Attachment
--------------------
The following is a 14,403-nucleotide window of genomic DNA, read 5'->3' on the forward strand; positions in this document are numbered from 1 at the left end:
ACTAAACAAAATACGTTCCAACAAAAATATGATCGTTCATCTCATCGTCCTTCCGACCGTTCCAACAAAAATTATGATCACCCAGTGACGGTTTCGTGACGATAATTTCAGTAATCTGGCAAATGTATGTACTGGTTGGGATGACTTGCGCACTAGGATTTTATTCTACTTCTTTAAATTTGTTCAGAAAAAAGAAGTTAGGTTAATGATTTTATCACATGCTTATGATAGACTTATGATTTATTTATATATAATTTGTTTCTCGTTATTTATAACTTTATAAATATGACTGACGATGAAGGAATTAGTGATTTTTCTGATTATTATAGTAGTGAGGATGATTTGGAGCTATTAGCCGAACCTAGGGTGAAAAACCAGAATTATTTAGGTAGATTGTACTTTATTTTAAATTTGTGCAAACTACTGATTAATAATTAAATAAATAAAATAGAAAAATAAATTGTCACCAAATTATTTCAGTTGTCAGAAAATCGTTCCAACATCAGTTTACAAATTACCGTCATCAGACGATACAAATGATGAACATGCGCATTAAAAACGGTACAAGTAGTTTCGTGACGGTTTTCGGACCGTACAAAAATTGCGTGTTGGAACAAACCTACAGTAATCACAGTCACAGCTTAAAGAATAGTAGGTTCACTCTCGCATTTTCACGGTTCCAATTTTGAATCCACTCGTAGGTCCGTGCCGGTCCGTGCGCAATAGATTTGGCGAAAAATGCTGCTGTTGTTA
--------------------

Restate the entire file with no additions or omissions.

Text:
The following is a 14,403-nucleotide window of genomic DNA, read 5'->3' on the forward strand; positions in this document are numbered from 1 at the left end:
ACTAAACAAAATACGTTCCAACAAAAATATGATCGTTCATCTCATCGTCCTTCCGACCGTTCCAACAAAAATTATGATCACCCAGTGACGGTTTCGTGACGATAATTTCAGTAATCTGGCAAATGTATGTACTGGTTGGGATGACTTGCGCACTAGGATTTTATTCTACTTCTTTAAATTTGTTCAGAAAAAAGAAGTTAGGTTAATGATTTTATCACATGCTTATGATAGACTTATGATTTATTTATATATAATTTGTTTCTCGTTATTTATAACTTTATAAATATGACTGACGATGAAGGAATTAGTGATTTTTCTGATTATTATAGTAGTGAGGATGATTTGGAGCTATTAGCCGAACCTAGGGTGAAAAACCAGAATTATTTAGGTAGATTGTACTTTATTTTAAATTTGTGCAAACTACTGATTAATAATTAAATAAATAAAATAGAAAAATAAATTGTCACCAAATTATTTCAGTTGTCAGAAAATCGTTCCAACATCAGTTTACAAATTACCGTCATCAGACGATACAAATGATGAACATGCGCATTAAAAACGGTACAAGTAGTTTCGTGACGGTTTTCGGACCGTACAAAAATTGCGTGTTGGAACAAACCTACAGTAATCACAGTCACAGCTTAAAGAATAGTAGGTTCACTCTCGCATTTTCACGGTTCCAATTTTGAATCCACTCGTAGGTCCGTGCCGGTCCGTGCGCAATAGATTTGGCGAAAAATGCTGCTGTTGTTA